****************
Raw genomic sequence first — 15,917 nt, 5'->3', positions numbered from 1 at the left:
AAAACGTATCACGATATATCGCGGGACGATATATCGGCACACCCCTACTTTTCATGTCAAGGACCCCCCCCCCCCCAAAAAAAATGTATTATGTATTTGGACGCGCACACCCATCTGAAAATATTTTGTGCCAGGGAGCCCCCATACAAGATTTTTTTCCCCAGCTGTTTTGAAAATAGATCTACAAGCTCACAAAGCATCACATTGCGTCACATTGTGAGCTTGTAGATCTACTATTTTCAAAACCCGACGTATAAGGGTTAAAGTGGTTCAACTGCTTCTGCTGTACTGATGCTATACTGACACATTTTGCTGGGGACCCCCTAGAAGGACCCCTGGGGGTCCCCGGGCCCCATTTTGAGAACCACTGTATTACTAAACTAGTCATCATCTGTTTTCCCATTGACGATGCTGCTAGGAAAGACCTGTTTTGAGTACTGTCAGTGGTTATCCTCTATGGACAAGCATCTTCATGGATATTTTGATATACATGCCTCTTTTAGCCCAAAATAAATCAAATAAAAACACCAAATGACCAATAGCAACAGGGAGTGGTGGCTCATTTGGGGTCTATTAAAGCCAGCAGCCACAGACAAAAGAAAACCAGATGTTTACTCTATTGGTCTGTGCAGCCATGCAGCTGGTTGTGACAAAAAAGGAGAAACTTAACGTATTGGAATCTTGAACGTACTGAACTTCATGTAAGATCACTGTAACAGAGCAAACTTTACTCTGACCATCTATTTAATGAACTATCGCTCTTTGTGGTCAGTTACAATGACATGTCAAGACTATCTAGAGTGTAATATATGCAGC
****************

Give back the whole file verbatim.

Raw genomic sequence first — 15,917 nt, 5'->3', positions numbered from 1 at the left:
AAAACGTATCACGATATATCGCGGGACGATATATCGGCACACCCCTACTTTTCATGTCAAGGACCCCCCCCCCCCCAAAAAAAATGTATTATGTATTTGGACGCGCACACCCATCTGAAAATATTTTGTGCCAGGGAGCCCCCATACAAGATTTTTTTCCCCAGCTGTTTTGAAAATAGATCTACAAGCTCACAAAGCATCACATTGCGTCACATTGTGAGCTTGTAGATCTACTATTTTCAAAACCCGACGTATAAGGGTTAAAGTGGTTCAACTGCTTCTGCTGTACTGATGCTATACTGACACATTTTGCTGGGGACCCCCTAGAAGGACCCCTGGGGGTCCCCGGGCCCCATTTTGAGAACCACTGTATTACTAAACTAGTCATCATCTGTTTTCCCATTGACGATGCTGCTAGGAAAGACCTGTTTTGAGTACTGTCAGTGGTTATCCTCTATGGACAAGCATCTTCATGGATATTTTGATATACATGCCTCTTTTAGCCCAAAATAAATCAAATAAAAACACCAAATGACCAATAGCAACAGGGAGTGGTGGCTCATTTGGGGTCTATTAAAGCCAGCAGCCACAGACAAAAGAAAACCAGATGTTTACTCTATTGGTCTGTGCAGCCATGCAGCTGGTTGTGACAAAAAAGGAGAAACTTAACGTATTGGAATCTTGAACGTACTGAACTTCATGTAAGATCACTGTAACAGAGCAAACTTTACTCTGACCATCTATTTAATGAACTATCGCTCTTTGTGGTCAGTTACAATGACATGTCAAGACTATCTAGAGTGTAATATATGCAGC